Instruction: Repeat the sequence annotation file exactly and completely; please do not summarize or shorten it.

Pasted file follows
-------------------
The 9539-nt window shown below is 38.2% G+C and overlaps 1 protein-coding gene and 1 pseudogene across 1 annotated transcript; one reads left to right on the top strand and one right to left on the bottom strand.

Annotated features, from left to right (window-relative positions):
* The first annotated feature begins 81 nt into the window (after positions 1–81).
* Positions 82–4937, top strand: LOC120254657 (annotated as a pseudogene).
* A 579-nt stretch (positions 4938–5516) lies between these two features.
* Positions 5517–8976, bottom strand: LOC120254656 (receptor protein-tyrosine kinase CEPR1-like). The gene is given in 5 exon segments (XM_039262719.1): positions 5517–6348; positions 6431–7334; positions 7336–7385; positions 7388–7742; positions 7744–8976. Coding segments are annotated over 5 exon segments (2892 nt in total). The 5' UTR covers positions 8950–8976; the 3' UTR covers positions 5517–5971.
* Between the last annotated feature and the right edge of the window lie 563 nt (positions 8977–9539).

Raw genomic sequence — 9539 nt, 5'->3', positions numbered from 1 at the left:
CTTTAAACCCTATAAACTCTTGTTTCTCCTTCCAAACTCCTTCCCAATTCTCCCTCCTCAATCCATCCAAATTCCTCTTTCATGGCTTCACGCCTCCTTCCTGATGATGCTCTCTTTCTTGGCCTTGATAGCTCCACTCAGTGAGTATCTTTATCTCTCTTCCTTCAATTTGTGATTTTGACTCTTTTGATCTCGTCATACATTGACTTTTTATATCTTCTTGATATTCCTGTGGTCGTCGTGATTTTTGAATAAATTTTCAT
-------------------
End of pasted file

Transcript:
The 9539-nt window shown below is 38.2% G+C and overlaps 1 protein-coding gene and 1 pseudogene across 1 annotated transcript; one reads left to right on the top strand and one right to left on the bottom strand.

Annotated features, from left to right (window-relative positions):
* The first annotated feature begins 81 nt into the window (after positions 1–81).
* Positions 82–4937, top strand: LOC120254657 (annotated as a pseudogene).
* A 579-nt stretch (positions 4938–5516) lies between these two features.
* Positions 5517–8976, bottom strand: LOC120254656 (receptor protein-tyrosine kinase CEPR1-like). The gene is given in 5 exon segments (XM_039262719.1): positions 5517–6348; positions 6431–7334; positions 7336–7385; positions 7388–7742; positions 7744–8976. Coding segments are annotated over 5 exon segments (2892 nt in total). The 5' UTR covers positions 8950–8976; the 3' UTR covers positions 5517–5971.
* Between the last annotated feature and the right edge of the window lie 563 nt (positions 8977–9539).

Raw genomic sequence — 9539 nt, 5'->3', positions numbered from 1 at the left:
CTTTAAACCCTATAAACTCTTGTTTCTCCTTCCAAACTCCTTCCCAATTCTCCCTCCTCAATCCATCCAAATTCCTCTTTCATGGCTTCACGCCTCCTTCCTGATGATGCTCTCTTTCTTGGCCTTGATAGCTCCACTCAGTGAGTATCTTTATCTCTCTTCCTTCAATTTGTGATTTTGACTCTTTTGATCTCGTCATACATTGACTTTTTATATCTTCTTGATATTCCTGTGGTCGTCGTGATTTTTGAATAAATTTTCAT